The Wrong Mother by Sophie Hannah was the first of my fiction picks for the To Be Read Challenge. It’s a contemporary British mystery, with a plot that sounded interesting to me: a mother who needs a break sneaks away for a kid-free, husband-free vacation where she ends up having an affair. Fast forward one year later, and the wife and daughter of the man she met on vacation are found dead and when she sees this on the news, she notices that she looks like the wife. There were lots of twists and turns, which kept me intrigued. Tana French, who wrote two mysteries that I really like (In the Woods and The Likeness), wrote the blurb on the cover and she called it “gripping”, which I think was accurate. Definitely made me want to figure out what happened.
I first read about The Meaning of Wife: A Provocative Look at Women and Marriage in the Twenty-First Century by Anne Kingston, in the comments of my favorite “wedding” blog: A Practical Wedding. I’m starting to do more reading about marriage and weddings as ours approaches and I was intrigued by the book.
This was the first book I finished for my new To Be Read Challenge, and I was disappointed I didn’t like it more. Kingston looks at the portrayal of wives in modern day Western society, but I felt like that some of her discussions on inequities applied equally to unmarried women (the chapter on abused wives for instance, could have applied to any woman in an abusive relationship). The chapter I liked most was “The Unwife” which dealt with how society treated unmarried women and the tendency to view these women as pre-wives, women whose marital status would eventually change. I think this is definitely something worth exploring further – why we treat women in particular as if a relationship is the ultimate goal.
I think some of the book also did not resonate with me because although I am getting married this year, there will be two wives in our marriage and no husbands, so discussions of the gender dynamics in marriage, while interesting and deserving of exploration don’t really reflect the thinking that I am doing in my life about what it means to become a wife.
I have found a new challenge for 2010. Yay!
Here are the details:
** Pick 12 books – one for each month of the year – that you’ve been wanting to read (that have been on your “To Be Read” list) for 6 months or longer, but haven’t gotten around to.
** OPTIONAL: Create a list of 12 “Alternates” (books you could substitute for your challenge books, given that a particular one doesn’t grab you at the time)
** Then, starting January 1, read one of these books from your list each month, ending December 31.
(for more information, please read the challenge FAQs)
By the end of the year you should’ve knocked 12 books off of your TBR list!
Additional rules/guidelines for this challenge:
* the challenge is to read 12 TBR books in 12 months — you can read those all in one month if you want, or one a month, or however you wanna do it.
* you should have a list posted somewhere for others to see
* you CANNOT change your list after January 1st, of the current year!!! [Carrie’s Note: Clearly I have already failed at this rule, but I’m going to to promise not to change my list after the day it is posted.]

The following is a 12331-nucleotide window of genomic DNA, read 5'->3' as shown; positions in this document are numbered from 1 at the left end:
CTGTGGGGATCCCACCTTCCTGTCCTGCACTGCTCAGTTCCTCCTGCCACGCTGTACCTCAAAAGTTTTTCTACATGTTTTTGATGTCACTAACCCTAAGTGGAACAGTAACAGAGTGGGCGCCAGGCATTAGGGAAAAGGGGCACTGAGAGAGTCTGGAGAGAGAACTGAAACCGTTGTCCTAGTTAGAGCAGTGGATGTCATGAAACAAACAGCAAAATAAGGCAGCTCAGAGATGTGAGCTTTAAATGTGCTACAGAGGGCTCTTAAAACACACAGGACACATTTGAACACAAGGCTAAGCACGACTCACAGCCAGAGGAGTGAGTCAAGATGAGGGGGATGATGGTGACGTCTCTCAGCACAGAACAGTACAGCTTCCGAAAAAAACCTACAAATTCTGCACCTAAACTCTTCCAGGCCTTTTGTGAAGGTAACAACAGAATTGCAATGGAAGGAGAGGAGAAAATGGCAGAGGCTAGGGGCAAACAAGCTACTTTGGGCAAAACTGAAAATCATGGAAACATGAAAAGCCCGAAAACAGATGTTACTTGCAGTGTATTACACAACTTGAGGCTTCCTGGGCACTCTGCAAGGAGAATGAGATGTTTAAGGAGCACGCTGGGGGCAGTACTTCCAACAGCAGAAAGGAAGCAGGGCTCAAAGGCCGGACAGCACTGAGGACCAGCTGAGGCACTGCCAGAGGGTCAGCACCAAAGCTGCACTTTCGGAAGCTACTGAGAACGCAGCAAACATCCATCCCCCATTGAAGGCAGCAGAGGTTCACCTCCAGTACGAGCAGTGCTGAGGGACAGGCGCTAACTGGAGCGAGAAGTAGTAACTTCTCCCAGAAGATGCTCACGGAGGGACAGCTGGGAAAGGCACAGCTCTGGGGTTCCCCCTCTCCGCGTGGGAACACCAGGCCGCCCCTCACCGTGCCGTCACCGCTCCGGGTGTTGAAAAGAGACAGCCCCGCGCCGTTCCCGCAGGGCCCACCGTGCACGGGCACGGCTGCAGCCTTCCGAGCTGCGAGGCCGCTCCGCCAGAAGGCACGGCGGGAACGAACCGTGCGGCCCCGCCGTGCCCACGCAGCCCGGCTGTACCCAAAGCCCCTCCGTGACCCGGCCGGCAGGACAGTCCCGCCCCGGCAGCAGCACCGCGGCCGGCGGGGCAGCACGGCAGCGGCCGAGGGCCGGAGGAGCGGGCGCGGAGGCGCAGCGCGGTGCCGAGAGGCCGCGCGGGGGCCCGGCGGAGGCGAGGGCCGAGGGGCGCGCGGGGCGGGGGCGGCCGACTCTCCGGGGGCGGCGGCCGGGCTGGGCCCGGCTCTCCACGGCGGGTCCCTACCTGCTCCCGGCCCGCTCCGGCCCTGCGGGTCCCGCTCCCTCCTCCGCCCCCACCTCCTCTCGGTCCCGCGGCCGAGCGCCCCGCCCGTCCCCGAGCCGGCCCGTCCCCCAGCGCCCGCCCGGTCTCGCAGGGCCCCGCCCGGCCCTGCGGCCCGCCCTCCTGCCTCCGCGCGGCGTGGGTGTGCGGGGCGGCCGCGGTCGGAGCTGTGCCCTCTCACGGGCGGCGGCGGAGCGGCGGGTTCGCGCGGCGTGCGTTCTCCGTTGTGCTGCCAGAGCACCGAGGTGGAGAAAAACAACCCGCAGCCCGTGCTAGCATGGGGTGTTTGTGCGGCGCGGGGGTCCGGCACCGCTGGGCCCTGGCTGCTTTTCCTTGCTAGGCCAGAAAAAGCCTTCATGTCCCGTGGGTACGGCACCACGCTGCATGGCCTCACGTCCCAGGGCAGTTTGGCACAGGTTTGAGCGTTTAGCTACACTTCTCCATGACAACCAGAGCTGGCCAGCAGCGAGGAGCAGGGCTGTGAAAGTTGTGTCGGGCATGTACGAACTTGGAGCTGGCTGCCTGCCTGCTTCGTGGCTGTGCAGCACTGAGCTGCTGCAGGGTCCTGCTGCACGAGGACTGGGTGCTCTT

* you can create an Alternates list of MAXIMUM 12 books, if you want, in order to have options to choose from (you can read these in place of books on your original list).
* audiobooks and e-books ARE allowed
* re-reads are NOT allowed, as they aren’t TRUE “TBRs”
* you CAN overlap with other challenges
These are my books for the challenge. Some I have in the house, others I will get from the library. They are all my on “To Read” list on Goodreads. (This challenge also had the benefit of getting me to review my Amazon wishlist, which used to hold my “To Read” books before Goodreads came around.) I’m not giving myself any alternates. It’s these 12 or bust – and in deference to my pitiful non-fiction reading last year, half are non-fiction.
1. The Meaning of Wife: A Provocative Look at Women and Marriage in the Twenty-First Century by Anne Kingston
2. Stealing Buddha’s Dinner by Bich Minh Nguyen
3. The Lost Ravioli Recipes of Hoboken: A Search for Food and Family by Laura Schenone
4. Traitor to His Class: The Privileged Life and Radical Presidency of Franklin Delano Roosevelt by H.W. Brands
5. When Everything Changed: The Amazing Journey of American Women from 1960 to the Present by Gail Collins
6. The Great Good Place: Cafes, Coffeeshops, Bookstores, Bars, Hair Salons, and Other Hangouts at the Heart of a Community by Ray Oldenburg
7. The Wrong Mother by Sophie Hannah
8. The Known World by Edward P. Jones
9. The Corrections by Jonathan Franzen
10. When You Reach Me by Rebecca Stead
11. Passage by Connie Willis
12. One Good Turn by Kate Atkinson
2010 has arrived, in all its blustery, bright January glory. Jami and I bid farewell to 2009 by going out for sushi at our favorite DC sushi restaurant. 2009 treated us well. After a stressful 2008, all I wanted out of 2009 was a quiet, calm, uneventful year, and it delivered. It felt like 2009 was a bit of a break – a year to sit back, regroup and recharge. 2010 is already going to be a more jam-packed year for us – we get married in May after all. For being just exactly what we needed, 2009 deserved it’s own farewell celebration, and our dinner certainly fit the bill. Jami and I both got tasting menus, so we didn’t even have to order, just sit back as the chef sent out dish after dish of delicious Japanese food. We were quite spoiled – and are ready to make sushi on New Year’s Eve a tradition.
New Year’s Day already has its own food traditions, at least for this Southern girl – black-eyed peas (for luck) and collard greens (for wealth). Both having been properly devoured, we are ready to start our new year.